Only one-fifth of the world's original forests still qualify as frontier forests (large, intact natural forests).
Three countries - Russia, Canada and Brazil - house more than 70 per cent of the world's remaining frontier forests and half of this lies in the far north where resource-extraction costs are high.
Logging, including that by multinational corporations, affects more than 70 per cent of the remaining large tracts of frontier forests. Agriculture and land clearing endanger 20 per cent of threatened frontier forests.
The most threatened acreage includes all of Europe's frontier forests and 87 per cent of those in Central America.
THESE are the salient points of the first scientific assessment of the state of the world's forests conducted by the us-based World Resources Institute (WRI) and released on March 4 at Washington, US. The report, Last Frontier Forests: Ecosystems and Economies on the Edge, records the forest loss over the past 8,000 years and graphically depicts the effect of human intervention on the forests.
Using state of the art geographic information systems (GIS), the report focuses on the earth's frontier forests, which are the last major tracts of undisturbed forests and are likely to survive indefinitely if there is no human intervention. The report, which has been prepared in consultation with 90 top forest specialists of the world, is part of WRI's five-year programme - Forest Frontiers Initiative - to save the remaining frontier forests in Canada, Russia, the north-Amazon area, the Guyana Shield region of South America and Africa's Congo basin. Says WRI senior associate Nigel Sizer, a forest policy expert, "With the right information, action can be taken by policymakers, private-sector loggers, forest product manufacturers and consumers, to manage all the world's forests responsibly and meet everyone's needs."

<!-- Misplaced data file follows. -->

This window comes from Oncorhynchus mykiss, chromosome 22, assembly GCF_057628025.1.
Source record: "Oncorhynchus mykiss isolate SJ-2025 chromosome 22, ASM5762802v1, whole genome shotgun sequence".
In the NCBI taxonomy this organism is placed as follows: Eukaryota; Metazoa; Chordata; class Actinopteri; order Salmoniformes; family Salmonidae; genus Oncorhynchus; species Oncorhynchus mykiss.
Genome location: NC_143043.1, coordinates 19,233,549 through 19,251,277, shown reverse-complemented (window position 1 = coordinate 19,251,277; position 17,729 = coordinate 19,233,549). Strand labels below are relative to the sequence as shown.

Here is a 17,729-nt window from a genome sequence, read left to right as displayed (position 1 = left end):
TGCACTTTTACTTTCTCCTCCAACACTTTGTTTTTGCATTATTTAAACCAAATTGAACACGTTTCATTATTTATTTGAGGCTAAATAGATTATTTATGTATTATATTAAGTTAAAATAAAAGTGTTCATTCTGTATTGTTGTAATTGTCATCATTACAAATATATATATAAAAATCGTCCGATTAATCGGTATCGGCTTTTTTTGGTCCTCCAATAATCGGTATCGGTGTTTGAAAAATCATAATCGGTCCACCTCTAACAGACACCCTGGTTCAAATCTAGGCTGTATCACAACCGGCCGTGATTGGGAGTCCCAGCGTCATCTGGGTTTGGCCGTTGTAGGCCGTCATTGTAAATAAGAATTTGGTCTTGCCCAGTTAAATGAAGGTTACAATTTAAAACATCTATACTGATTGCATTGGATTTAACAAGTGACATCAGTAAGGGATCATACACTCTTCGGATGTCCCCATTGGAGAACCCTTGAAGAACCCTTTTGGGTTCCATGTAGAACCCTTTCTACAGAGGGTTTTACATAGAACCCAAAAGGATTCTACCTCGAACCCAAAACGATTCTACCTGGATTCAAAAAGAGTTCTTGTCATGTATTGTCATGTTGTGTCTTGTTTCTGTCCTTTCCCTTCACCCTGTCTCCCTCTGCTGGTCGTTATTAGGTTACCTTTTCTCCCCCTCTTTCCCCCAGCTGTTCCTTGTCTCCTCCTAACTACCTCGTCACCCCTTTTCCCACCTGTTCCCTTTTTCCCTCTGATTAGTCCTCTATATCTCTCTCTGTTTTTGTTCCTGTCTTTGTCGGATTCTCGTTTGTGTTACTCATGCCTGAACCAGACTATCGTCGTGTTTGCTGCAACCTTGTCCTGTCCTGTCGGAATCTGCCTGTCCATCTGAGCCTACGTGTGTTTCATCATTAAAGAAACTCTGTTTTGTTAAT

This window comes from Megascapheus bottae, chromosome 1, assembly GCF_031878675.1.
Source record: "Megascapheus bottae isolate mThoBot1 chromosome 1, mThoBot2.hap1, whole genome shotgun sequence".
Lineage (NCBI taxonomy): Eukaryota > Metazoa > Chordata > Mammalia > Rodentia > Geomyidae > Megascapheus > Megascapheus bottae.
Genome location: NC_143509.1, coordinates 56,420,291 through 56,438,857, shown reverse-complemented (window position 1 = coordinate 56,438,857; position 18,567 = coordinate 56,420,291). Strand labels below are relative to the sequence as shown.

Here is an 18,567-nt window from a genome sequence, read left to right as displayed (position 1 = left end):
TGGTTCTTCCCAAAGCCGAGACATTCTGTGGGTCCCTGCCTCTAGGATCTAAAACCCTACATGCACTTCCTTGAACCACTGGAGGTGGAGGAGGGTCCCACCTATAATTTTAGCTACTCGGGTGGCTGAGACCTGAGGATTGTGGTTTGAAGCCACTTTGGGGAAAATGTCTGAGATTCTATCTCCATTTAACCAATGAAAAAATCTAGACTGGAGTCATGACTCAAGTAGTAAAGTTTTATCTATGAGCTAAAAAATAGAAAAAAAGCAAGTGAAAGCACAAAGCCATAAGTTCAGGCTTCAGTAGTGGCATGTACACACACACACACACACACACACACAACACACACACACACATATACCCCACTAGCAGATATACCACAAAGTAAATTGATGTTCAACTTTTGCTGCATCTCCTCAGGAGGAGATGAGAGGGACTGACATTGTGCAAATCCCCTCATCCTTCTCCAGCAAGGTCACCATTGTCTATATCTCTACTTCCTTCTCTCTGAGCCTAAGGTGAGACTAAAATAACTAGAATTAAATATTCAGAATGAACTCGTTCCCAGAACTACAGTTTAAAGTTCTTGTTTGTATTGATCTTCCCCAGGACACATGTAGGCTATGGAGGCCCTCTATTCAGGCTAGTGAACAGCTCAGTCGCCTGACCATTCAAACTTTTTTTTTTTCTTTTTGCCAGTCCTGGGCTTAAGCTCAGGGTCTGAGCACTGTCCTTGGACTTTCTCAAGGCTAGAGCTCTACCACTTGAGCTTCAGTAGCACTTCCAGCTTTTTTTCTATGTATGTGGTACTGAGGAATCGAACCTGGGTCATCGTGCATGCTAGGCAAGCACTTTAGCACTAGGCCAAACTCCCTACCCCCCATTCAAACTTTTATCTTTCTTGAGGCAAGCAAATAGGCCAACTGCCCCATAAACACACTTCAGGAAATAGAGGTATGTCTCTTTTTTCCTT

The frontier forests are important as they are home to many of the world's indigenous cultures and are also refuges for global biodiversity. About 65-75 per cent of all plant species found in Brazil, Indonesia and Papua New Guinea, which are high-biodiversity regions, are estimated to be found in the frontier forests of these countries. They store a tremendous amount of carbon dioxide - at least 433 billion metric tonnes -that might otherwise become a potential greenhouse gas.
In order to rank nations according to the percentage of frontier forests that they have lost and the proportion of remaining frontier forests that is threatened, the WRI developed a frontier forest index. According to this, all of North Africa and the Middle East and nearly all the countries in Europe - 76 nations in all - have lost the forests completely. Another 11 nations are classified as being on the edge, with only five per cent or less of their frontier forests surviving and all of it threatened. "The critical point is that the countries whose forests are in a good condition - Canada, Russia, Brazil, Venezuela, Columbia, Guyana, Suriname and French Guiana - offer a tremendous opportunity for responsible forest management," said Sizer. "With a turnaround in policy, these countries have a real chance to keep most of their original frontier forests," he added.
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